Would you buy a $300 3D printer? Apparently lots of people would, judging by the phenomenal success of the Micro 3D Printer on crowdfunding platform Kickstarter. With hours still to go in its campaign, the Micro has raised more than 3.3 million dollars, leaving its $50,000 goal in the 3D-printed dust.
Advertised as "the first truly consumer 3D printer," the Micro appears to be popular not just for its humble price: it's also less than a foot in dimension, and claims to be one of the quietest 3D printers on the market. This puts the Micro at the forefront of a movement to make 3D printers as common a household appliance as toasters or regular printers.
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The Micro is far from the best 3D printer on the market in terms of quality. Its advertised print resolution is between 50 and 350 microns per layer, which is quite a wide range. Compare that to the upcoming Cube 3 3D printer by 3DSystems, a slightly larger printer that costs less than $1,000 and claims a print resolution of 75 microns (200 microns at high speeds).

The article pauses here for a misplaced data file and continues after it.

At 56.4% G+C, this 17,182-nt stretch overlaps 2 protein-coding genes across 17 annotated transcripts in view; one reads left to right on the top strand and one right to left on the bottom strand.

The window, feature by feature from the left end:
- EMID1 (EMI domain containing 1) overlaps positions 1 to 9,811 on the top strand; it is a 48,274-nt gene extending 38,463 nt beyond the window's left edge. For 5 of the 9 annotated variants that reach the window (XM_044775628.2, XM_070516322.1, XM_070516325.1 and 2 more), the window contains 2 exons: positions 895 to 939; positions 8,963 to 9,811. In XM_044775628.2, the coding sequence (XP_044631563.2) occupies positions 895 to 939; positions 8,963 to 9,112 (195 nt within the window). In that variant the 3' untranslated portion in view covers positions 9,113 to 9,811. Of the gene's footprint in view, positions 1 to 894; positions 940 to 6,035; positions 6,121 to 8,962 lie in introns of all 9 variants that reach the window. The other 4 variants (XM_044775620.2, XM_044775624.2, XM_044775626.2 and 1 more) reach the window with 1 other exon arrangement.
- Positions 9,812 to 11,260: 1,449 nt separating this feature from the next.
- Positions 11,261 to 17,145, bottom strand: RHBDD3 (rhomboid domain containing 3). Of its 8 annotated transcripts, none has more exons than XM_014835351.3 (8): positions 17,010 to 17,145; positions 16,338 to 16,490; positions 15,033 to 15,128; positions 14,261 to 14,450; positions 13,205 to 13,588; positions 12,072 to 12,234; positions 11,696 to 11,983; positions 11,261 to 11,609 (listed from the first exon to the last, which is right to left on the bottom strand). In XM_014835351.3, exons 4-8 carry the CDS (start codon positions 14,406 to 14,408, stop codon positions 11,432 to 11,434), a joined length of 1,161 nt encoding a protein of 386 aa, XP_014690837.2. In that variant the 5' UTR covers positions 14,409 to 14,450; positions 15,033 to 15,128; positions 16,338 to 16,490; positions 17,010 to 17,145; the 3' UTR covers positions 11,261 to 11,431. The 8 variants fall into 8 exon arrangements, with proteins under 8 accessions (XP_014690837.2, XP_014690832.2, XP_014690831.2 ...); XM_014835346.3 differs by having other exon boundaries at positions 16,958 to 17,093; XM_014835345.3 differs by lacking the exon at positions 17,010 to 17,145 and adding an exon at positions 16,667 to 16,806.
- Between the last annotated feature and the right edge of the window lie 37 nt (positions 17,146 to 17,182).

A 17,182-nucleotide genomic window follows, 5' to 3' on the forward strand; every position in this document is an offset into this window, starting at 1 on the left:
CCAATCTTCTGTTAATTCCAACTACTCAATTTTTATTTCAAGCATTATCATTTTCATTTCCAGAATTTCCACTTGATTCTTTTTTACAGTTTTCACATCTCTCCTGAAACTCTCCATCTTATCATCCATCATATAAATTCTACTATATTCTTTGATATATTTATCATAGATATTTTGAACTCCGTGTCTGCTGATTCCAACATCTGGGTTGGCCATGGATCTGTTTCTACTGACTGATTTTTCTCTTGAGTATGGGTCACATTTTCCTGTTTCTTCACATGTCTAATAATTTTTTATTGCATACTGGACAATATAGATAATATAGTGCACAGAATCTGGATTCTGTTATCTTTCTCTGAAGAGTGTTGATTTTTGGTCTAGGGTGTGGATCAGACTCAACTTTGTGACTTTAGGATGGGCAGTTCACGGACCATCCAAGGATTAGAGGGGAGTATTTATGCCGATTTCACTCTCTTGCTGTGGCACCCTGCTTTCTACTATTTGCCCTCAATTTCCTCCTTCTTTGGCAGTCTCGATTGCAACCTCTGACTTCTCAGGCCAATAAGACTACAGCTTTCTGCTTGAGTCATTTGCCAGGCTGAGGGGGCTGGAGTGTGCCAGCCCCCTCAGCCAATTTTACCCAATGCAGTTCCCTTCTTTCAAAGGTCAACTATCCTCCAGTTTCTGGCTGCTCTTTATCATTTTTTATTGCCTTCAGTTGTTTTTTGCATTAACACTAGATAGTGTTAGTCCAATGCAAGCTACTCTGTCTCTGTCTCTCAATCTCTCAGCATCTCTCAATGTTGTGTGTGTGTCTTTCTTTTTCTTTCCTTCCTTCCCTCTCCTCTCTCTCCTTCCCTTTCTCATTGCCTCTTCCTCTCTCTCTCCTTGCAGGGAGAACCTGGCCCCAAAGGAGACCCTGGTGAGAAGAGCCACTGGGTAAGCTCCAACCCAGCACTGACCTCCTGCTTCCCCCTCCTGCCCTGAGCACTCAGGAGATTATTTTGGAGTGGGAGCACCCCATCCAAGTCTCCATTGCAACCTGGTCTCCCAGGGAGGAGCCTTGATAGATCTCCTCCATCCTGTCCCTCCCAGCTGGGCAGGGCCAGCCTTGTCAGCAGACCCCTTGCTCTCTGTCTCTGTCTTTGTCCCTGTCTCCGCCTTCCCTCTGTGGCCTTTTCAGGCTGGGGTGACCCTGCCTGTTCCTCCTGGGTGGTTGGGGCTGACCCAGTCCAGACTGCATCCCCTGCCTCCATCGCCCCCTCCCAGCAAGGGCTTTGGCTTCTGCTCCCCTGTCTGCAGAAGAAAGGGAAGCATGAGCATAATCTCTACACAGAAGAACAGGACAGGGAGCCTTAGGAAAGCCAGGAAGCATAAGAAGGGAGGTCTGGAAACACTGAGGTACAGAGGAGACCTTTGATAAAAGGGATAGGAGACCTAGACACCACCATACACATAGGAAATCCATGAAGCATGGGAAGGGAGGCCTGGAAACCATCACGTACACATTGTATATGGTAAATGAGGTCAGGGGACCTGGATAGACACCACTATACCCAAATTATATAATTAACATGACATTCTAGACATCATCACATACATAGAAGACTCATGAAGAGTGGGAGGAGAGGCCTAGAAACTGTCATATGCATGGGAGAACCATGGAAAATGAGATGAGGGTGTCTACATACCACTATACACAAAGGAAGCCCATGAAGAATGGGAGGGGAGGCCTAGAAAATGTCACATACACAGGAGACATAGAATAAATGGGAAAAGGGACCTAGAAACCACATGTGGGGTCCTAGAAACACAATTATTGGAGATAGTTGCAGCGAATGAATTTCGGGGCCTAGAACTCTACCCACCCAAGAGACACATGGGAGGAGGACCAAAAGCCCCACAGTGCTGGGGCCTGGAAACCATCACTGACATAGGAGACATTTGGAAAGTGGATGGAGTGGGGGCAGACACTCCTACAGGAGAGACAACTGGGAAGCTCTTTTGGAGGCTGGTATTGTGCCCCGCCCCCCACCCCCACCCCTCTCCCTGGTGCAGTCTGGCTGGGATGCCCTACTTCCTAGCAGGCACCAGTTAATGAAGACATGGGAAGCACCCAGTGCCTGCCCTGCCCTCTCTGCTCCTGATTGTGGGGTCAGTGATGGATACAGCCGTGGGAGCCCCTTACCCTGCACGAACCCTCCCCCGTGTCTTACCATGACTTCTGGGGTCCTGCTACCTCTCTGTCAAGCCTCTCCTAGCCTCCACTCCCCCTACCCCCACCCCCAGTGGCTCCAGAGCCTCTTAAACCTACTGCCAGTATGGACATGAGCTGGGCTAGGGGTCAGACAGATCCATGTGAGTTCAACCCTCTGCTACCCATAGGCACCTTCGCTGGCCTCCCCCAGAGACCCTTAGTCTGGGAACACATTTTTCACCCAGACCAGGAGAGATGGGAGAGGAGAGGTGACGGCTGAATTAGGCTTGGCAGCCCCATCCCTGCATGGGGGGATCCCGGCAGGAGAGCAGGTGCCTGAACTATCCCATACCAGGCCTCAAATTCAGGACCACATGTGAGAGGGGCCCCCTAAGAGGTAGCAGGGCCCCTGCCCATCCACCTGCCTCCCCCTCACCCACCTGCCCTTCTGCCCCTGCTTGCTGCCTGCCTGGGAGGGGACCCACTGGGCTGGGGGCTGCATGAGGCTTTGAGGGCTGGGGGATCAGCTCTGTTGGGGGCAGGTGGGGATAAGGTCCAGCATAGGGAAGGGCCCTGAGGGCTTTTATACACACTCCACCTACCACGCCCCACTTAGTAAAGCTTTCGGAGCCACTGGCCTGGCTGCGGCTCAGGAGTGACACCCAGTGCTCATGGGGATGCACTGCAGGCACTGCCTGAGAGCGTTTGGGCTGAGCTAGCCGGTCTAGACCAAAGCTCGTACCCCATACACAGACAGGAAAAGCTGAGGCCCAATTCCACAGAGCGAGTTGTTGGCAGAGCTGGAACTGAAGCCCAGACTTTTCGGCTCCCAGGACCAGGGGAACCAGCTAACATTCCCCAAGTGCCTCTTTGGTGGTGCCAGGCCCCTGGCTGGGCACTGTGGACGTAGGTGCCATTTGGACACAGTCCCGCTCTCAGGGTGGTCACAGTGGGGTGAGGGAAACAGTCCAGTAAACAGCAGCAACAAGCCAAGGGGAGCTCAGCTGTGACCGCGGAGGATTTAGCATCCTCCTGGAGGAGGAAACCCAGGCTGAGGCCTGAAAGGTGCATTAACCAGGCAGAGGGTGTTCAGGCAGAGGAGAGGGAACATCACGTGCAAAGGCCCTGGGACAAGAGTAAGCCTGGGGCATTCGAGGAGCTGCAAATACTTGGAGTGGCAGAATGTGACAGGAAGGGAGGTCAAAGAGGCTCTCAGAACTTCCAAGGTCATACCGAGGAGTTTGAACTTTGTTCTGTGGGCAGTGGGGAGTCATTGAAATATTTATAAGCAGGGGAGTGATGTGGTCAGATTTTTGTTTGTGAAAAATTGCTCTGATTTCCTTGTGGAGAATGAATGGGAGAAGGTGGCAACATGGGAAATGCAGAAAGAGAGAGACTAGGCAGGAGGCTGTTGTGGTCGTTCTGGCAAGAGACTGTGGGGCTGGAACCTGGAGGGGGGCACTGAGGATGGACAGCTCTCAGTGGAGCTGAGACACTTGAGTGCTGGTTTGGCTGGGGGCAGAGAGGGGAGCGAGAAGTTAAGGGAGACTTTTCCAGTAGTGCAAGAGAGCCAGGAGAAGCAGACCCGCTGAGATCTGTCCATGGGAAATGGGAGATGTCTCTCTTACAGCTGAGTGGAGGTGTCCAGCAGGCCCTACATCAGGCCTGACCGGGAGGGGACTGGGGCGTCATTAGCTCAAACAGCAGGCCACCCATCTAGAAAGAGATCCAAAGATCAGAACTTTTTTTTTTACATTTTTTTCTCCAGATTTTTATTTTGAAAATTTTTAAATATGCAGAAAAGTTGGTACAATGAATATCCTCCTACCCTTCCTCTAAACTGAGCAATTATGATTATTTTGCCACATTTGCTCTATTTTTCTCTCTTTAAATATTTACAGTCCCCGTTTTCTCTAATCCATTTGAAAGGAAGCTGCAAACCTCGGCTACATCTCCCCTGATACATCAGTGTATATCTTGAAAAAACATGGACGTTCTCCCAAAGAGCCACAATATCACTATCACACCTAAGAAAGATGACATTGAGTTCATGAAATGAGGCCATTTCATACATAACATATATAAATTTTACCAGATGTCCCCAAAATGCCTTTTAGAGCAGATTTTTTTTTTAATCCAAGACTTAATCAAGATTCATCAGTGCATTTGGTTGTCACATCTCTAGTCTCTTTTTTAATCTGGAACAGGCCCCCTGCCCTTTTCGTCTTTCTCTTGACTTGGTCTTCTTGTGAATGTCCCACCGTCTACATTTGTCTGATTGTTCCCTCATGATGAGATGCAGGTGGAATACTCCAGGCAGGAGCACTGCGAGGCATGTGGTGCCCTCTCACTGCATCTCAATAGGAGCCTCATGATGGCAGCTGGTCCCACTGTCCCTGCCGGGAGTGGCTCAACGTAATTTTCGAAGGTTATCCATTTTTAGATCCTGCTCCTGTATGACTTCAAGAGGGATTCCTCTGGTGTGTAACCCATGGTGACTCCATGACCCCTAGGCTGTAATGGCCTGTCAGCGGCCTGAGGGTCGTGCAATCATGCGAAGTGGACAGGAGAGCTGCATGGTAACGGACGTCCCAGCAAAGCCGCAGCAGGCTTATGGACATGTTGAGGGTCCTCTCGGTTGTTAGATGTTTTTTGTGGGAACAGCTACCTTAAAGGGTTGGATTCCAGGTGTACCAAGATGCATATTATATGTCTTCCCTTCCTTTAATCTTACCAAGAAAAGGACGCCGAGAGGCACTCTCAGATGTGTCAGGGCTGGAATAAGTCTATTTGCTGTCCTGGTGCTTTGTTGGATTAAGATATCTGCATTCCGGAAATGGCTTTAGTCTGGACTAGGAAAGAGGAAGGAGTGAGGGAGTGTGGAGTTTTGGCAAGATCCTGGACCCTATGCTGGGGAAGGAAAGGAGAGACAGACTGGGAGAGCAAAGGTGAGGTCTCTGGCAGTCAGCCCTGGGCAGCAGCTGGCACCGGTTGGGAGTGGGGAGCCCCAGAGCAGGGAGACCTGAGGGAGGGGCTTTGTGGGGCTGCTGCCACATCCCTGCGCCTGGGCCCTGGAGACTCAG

But the Micro does come with all the basics required of a functional at-home 3D printer: it supports standard filament rolls (the spools of plastic used to make the printed objects) so it's easy to resupply. It can print objects up to 4.6 inches tall and 4.2 inches by 4.4 inches in width, which isn't huge but is enough for jewelry and nicknacks.
The Micro also comes with 3D printing software for Mac, Windows or Linux computers, and connects to them via a USB port. The creators, Bethesda, Maryland-based company M3D, say that Micro also comes fully assembled for a "plug and play" setup.
Micro 3D printers ordered via the Kickstarter campaign (which was still open at the time this article went live) will be shipped in February 2015 (though it's possible to pay more to get an earlier version).
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